Loy Krathong: How I Celebrated Chiang Mai’s Lantern Festival

Updated on February 7th, 2019 at 07:11 pm

Before I get into how I celebrated Chiang Mai’s Lantern Festival, I do want to acknowledge that I do not think this particular festival is very good for the environment. However many of the lanterns are made out of compostable materials such as banana tree leaves.  This is a very important cultural and religious practice for many people and so it is hard to simply say it should not happen due to the environment. I believe this tradition, however, can continue with the use of sustainable materials over disposable ones. For the rest of this post I will only be talking about my experience during this event.

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Loy Krathong: Releasing Floating Lanterns on the River

How I Celebrated Chiang Mai's Lantern Festival

Lights galore. I am so thrilled to have been able to attend Loy Krathong, also known worldwide as the Chiang Mai Lantern Festival. The fireworks start happening every night for four nights before the actual event but the evening of Loy Krathong is something to not be missed.

My travel companions and I started off our evening with our hosts Sandra and Naree. Naree taught us and helped us to make floating lanterns out of banana tree stalks, leaves, flowers and candles. This was a very cool experience since most people just buy their floating lanterns at the festival.

Once at the river bank, littered with people, performers, lights and lanterns, we were able to set our floating lanterns into the water along with hundreds of others. It was truly beautiful.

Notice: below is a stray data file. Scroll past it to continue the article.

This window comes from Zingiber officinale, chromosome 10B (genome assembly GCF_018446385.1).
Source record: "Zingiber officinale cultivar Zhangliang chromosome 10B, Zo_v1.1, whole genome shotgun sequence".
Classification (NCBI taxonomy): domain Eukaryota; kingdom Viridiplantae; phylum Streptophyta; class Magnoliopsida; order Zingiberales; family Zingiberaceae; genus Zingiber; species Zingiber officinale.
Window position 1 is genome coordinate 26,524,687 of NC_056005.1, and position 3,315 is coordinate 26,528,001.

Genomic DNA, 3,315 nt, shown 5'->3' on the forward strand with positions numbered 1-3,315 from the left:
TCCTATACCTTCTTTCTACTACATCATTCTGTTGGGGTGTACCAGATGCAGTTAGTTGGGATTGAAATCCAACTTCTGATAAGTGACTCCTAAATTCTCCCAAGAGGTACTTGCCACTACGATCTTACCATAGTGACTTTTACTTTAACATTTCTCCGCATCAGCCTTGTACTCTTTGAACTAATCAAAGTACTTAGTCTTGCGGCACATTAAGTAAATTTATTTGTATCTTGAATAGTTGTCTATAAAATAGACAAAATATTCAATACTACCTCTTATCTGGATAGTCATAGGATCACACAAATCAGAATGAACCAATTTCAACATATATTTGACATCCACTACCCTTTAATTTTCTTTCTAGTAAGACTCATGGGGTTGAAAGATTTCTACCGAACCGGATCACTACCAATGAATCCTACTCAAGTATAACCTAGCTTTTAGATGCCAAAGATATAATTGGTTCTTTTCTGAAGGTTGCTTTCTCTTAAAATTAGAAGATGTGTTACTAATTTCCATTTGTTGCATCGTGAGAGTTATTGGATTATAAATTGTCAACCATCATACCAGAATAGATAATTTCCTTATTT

The symbolism behind the floating lanterns was explained to me by Ajan Jip who said that when you release the floating lantern you are thanking the river and thanking Mother Earth for providing for you. At the same time you are also getting rid of and releasing all your bad luck.

How I Celebrated Chiang Mai’s Lantern Festival: Releasing Floating Lanterns into the Sky

How I Celebrated Chiang Mai's Lantern Festival

Afterwards it was time to release large lanterns into the sky. We bought some of these further along the river bank near a lit up bridge. People were releasing lanterns all up and down the riverbank but also in the streets and the night sky was soon brilliantly lit. It was so magical I felt as if we were in a fairy tale.

I am so happy that I got to participate in Loy Krathong as it has been on my bucket list for quite some time now. If you haven’t yet, add it to your bucket list as well – it’s something definitely worth experiencing.

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Floating Lanterns

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About The Author

April Thompson

Updated on February 7th, 2019 at 07:11 pm

April is the founder and main author for Just Leaving Footprints. She has written for numerous blogs and publications such as Explore Magazine and Snow Pak. April loves writing about sustainable tourism, and promoting other sustainable travelers on her Facebook Group and Instagram Community, Ladies for Sustainable Travel. Currently, April is living and teaching English in Mexico City with her husband Arturo and they don’t plan on stopping their travels anytime soon.


  1. 1world2feet | 29th Nov 15

    Beautiful lights!

  2. Andrea Mayfield | 18th Mar 18

    What a magical sight to see with all of the lanterns in the sky! Great post!

  3. Sophie | 18th Mar 18

    Lovely lights and it must be a magical sight to see! I’m glad you have said that it’s likely not good for the environment, although it’s good to know that the materials are made of compostable materials!

    • April Thompson | 5th Apr 18

      Thanks so much Sophie! Yes I definitely had to include that in there. I honestly don’t think I would attend another lantern festival again because they’re not great for the environment but it’s hard to tell other people to stop doing them when they’re part of such a spiritual experience in many cases.

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